Rita knew that she shouldn't let her have them both, but she had an idea. "Bryce, would you mind holding onto one of the teddy bears for Cheyanne?" She knew her seven-year-old wouldn't admit it, but holding onto a stuffed animal would give him a sense of security and peace also. Hell, holding onto a teddy bear right now would probably give me a sense of peace and security.

"Okay Momma, for Cheyanne."

The wind whipped through the attic, bringing with it an eerie sound of moaning as if the earth and sky itself were in mourning for the wreckage it was racking upon men.

The water seeping through the attic was now bowing the attic door just a bit, the water now at a steady stream.

"Howard, I can't find any rope. I'm going to tear these old sheets into strips and we can use them."

Howard returned to his family and helped Rita rip and tie the sheets together.

"Let's stay in the attic as long as we can. It's still pretty bad out there. Hopefully, the rain and wind will be dying down soon. The storm's about over, but with the levee broken, the water is gonna keep rising."

As if on cue, the attic door cracked across the top. Water was now flowing in like a water faucet was tapped into it. The water was warm, but the wind and the rain still gave a chill. An eerie glow lit the attic, as the battery operated lantern's light reflected off of the water's surface. With the rain subsiding outside and the water climbing higher inside, Howard made the decision that it was time to go onto the roof and wait for rescue.

Howard pulled himself up first through the opening, then tied the sheet around his waist, brought each child up, tying the sheet around theirs as he got them through the hole. Next, Rita climbed through. The water in the attic was now flowing through in waves.

Sitting on top of the ridge of the roof, everyone was silent. The ocean lapped against their home, close to the roof's edge. The sky was black, with bright flashes of lightning which seem to cross from one horizon to the next. Their neighborhood was underwater. Flickers of light could be seen in all directions, as families made their way up on their rooftops, just as they did. St. Bernard Parish would never be the same. Hurricane Katrina made sure of that, along with shotty workmanship building the levees.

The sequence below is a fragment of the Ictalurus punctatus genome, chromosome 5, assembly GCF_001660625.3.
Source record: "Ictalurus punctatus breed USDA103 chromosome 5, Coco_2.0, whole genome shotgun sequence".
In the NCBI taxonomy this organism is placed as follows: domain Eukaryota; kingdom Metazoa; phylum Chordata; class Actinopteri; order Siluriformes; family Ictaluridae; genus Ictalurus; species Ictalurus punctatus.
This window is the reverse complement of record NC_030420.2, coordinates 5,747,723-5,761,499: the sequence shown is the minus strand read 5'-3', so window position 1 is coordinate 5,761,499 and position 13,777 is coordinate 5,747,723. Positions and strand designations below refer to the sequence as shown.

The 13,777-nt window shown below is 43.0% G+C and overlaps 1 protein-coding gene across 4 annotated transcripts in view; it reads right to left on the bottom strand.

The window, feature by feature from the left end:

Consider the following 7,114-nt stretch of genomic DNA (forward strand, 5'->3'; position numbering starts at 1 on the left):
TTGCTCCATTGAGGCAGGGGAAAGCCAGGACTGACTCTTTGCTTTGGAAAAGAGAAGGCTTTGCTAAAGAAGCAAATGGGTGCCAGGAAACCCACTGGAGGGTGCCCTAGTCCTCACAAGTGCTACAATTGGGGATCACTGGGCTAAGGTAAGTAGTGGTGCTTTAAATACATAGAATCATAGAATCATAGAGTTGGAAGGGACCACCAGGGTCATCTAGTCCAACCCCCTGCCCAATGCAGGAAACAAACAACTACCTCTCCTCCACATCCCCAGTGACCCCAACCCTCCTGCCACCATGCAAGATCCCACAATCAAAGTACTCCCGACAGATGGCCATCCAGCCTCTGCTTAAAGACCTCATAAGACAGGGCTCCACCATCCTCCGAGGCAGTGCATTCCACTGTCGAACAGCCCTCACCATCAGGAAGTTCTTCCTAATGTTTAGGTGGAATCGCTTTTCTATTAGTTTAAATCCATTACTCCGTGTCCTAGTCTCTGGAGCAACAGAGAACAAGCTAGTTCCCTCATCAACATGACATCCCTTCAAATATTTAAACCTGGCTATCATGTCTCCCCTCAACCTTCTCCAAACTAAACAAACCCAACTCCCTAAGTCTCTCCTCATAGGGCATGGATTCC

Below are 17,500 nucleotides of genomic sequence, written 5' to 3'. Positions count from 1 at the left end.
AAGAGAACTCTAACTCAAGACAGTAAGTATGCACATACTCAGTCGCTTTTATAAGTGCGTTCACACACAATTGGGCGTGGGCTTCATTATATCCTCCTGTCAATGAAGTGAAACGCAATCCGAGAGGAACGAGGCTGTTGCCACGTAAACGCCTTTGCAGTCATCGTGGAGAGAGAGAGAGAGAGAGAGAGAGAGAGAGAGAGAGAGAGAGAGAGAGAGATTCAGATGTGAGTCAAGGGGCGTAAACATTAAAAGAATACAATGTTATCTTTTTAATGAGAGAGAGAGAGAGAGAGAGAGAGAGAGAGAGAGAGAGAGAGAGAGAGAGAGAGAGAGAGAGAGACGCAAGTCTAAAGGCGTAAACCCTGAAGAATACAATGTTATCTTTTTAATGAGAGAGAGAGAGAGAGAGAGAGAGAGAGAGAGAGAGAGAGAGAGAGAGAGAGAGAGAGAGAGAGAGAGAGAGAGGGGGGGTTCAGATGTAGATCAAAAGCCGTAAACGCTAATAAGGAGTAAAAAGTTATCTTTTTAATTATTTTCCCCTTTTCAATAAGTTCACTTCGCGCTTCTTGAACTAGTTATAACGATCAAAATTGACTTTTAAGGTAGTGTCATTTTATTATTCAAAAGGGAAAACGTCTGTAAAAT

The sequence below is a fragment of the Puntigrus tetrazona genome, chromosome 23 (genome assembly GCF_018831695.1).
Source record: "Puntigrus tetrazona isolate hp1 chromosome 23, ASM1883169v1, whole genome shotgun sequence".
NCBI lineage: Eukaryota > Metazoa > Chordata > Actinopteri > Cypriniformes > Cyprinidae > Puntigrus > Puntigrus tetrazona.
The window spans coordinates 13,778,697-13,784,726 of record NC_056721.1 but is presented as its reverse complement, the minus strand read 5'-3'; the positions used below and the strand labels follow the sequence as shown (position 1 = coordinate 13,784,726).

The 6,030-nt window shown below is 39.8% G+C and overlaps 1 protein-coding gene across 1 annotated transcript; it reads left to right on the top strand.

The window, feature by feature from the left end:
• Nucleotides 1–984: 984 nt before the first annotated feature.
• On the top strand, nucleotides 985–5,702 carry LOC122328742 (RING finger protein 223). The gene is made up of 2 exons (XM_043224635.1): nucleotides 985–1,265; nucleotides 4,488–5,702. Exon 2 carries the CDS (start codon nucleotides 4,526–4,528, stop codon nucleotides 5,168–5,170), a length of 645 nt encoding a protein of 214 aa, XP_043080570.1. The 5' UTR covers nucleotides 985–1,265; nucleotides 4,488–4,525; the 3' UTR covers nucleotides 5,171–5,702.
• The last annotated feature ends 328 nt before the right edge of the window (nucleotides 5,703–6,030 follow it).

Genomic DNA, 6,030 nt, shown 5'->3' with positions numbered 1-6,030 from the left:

"Mommy, I'm hungry," Bryce said.

"Me too, Mommy!" Cheyanne whined.

"I know, Babies. But our emergency food is downstairs. It's gone. We'll have to wait for rescue, then we'll get something to eat."

Just about that time a helicopter flew over.

"We're here, we're here!" They all called in unison.

Howard and Rita lifted up the lanterns, though it was daytime, it was still dark as dusk.

The helicopter circled around letting everyone know they were spotted and help would arrive soon.

The family huddled together awaiting rescue. Their home was gone, their emergency food supply is gone, along with everything they owned. They only had what they wore on their backs. But they were alive. What happened next, where they would go and what they would do was beyond thinking about right now. As if Howard and Rita read each other's minds, they looked at each other. Their eyes filled with the night and day's terrors.

Within each other's eyes, they also saw the love and support for each other. A determination which got them through many other hard times. They knew as long as they all had each other, no matter what they would be okay.

The rescue boat arrived with one other couple who was picked up a couple of houses down. As they all got settled onto the boat, Howard looked toward the couple huddled together and asked about the elderly couple which lived next door to the couple,

"Do you know if the Rondelle's are okay?"

The couple just shook their heads and their eyes told Howard all he needed to know. He scooted closer to his family and adjusted the spread over all of their shoulders, trying to keep them in his cocoon of security.

(1,397 WC)